My understanding is that Christians are by definition trinitarians. The doctrine of the Trinity states that there is one divine being (nature), God, and three persons, each of which has the same divine nature. God is Triune. “I cannot think, says Gregory of Nazianzus, on the one without quickly being encircled by the splendor of the three; nor can I discern the three without being straightway carried back to the one.”
My question is: Are trinitarians in cahoots with cabalists? Here is the Cabala (Kabbalah):
“Regarding the distinction between monotheism, polytheism and pantheism, this distinction hardly exists for the Initiate. Verily there is little difference between a single God and a harmony of Supreme Forces, so absolutely linked that the effect would be that of an indivisible unit, a plurality whose action is unified, a unity whose action is pluralised.” (Cabala Unveiled)
Christians are certainly not in cahoots with cabalists. You may say, It sure looks like it. Let’s see. Compare:
“the one encircled by the splendor of the three; the three being straightway carried back to the one” (Christianity)”
“a plurality whose action is unified, an unity whose action is pluralised” (Cabala – we could include Eastern thought in general).
Now, just because both these descriptions share similar words does not imply they connote the same meanings. Three what, one what (Christianity), a plurality of what, a unity of what (Cabala). In other words, to what categories do these numeric adjectives refer? The Pharaoh, Akhnaton’ worshiped one God, does that mean that Akhnaton’s God is the same as Allah or as Yahweh, or that Allah is the same as Yahweh?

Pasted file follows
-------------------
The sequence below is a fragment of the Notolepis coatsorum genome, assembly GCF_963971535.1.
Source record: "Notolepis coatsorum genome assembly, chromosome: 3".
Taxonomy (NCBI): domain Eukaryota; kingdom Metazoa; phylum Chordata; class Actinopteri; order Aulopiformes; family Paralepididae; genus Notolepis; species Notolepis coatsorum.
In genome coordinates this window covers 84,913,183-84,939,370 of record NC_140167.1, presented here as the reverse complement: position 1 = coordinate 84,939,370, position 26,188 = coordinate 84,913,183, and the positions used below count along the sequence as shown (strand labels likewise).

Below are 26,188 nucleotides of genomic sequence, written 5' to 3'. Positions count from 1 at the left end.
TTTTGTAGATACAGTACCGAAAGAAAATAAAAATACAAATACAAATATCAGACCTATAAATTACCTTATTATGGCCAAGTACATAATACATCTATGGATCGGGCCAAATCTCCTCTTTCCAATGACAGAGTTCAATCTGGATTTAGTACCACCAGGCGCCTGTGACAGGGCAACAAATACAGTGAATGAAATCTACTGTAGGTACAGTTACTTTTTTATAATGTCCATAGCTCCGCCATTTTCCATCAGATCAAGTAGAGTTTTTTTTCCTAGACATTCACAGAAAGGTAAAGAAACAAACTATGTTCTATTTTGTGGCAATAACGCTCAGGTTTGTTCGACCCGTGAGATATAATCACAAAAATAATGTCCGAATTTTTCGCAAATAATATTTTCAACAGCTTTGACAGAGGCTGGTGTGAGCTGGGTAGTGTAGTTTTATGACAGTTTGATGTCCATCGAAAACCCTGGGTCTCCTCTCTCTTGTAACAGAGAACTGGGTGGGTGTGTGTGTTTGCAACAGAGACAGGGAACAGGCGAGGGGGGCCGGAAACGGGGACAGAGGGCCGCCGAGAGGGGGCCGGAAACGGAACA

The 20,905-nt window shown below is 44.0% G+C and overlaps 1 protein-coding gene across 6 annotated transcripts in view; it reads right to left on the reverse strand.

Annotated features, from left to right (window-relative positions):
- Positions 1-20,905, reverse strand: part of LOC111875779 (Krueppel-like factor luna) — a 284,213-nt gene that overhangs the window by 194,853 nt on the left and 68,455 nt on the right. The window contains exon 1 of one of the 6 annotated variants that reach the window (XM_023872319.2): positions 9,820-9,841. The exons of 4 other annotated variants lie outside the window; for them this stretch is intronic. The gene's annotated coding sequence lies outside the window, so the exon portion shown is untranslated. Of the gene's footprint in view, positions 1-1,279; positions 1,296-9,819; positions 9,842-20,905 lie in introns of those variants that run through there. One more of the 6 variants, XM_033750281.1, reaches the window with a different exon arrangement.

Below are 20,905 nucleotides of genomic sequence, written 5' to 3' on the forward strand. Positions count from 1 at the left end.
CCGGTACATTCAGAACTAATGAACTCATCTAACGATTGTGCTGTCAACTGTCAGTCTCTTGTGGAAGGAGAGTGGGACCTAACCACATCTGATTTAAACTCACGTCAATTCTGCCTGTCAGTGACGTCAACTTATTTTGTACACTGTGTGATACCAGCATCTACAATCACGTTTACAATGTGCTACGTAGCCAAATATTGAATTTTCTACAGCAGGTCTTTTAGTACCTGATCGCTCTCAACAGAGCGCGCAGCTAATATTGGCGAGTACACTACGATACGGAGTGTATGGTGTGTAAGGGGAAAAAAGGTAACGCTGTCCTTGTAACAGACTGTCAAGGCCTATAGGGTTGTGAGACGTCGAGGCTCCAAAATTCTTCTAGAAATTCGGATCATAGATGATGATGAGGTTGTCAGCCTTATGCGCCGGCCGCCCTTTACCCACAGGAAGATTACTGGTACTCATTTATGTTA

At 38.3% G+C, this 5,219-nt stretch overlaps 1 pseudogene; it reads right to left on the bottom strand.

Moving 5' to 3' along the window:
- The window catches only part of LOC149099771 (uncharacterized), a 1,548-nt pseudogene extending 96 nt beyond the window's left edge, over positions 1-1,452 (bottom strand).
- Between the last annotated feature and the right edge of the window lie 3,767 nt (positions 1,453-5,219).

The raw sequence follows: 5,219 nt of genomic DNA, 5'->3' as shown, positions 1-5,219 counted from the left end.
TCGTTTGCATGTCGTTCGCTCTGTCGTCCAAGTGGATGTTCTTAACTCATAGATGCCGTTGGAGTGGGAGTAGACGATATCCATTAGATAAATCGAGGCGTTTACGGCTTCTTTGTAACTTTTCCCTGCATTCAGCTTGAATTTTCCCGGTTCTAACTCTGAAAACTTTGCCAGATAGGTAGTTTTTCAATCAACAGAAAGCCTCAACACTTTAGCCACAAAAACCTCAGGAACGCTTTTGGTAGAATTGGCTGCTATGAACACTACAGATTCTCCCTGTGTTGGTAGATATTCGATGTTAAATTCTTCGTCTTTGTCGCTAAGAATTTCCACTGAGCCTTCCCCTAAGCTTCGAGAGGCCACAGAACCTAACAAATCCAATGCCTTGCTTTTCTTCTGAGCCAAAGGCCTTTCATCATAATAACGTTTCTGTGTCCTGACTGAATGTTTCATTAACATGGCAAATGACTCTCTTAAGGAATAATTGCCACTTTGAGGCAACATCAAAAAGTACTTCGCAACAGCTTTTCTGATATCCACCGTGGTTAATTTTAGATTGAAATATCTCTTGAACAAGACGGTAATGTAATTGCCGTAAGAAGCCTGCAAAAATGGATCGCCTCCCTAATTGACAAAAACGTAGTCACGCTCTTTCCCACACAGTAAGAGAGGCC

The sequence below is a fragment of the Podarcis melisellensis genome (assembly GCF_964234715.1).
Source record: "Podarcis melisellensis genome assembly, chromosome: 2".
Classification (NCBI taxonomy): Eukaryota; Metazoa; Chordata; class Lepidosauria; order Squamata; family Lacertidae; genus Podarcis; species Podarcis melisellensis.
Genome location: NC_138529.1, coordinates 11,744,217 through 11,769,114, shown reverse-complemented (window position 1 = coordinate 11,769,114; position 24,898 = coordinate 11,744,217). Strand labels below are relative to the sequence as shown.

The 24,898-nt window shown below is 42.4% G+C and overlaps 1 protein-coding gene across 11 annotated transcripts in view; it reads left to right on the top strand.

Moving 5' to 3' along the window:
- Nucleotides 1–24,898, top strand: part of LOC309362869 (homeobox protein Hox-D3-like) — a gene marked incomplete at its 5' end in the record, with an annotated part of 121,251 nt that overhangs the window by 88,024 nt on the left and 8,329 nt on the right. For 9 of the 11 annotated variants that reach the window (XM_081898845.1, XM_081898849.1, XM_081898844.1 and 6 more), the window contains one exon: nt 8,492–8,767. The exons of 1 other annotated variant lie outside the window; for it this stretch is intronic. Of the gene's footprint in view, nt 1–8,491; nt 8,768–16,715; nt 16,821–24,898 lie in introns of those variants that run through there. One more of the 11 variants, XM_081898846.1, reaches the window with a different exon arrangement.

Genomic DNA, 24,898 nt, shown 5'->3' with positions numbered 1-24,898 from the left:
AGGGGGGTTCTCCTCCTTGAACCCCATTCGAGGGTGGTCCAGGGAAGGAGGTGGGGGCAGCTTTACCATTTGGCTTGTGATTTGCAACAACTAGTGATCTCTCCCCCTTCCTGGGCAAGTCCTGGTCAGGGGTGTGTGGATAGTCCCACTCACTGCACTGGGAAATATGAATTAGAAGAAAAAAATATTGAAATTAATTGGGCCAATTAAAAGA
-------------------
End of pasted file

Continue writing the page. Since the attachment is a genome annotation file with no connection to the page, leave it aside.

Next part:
In Christianity, “one” refers to God’s Being/Nature/Essence, while three refers to “Persons.” If you’re Jewish or Muslim or a Gentile Unitarian, or just a plain old gentle atheist, you’d think this distinction between one divine nature and a plurality of divine persons makes no sense; the distinction would be logically incoherent. The Trinity for the Unitarian (one God equates with one person) is a doctrine, says Jacob Neusner, that does not “fit in place” because it imposes “stresses and strains on the [coherent] structure that encompasses [it].” (“Rabbinical theology: Language, system, structure.” Brill Academic Publishers, 2002, pp. 9-10). It cannot be a solution, Neusner would argue, because it posits more than one God. The Christian doctrine of the Trinity, of course, posits no such a thing.
Anti-trinitarians maintain that the Trinity is a post-biblical aberration concocted by Constantine – (if they’d only study history), a theological klutz – at the Council of Nicea. On the contrary, the trinity is based on sound biblical inferences. The Bible should be the Christian’s foundation and guide on this matter and on all matters.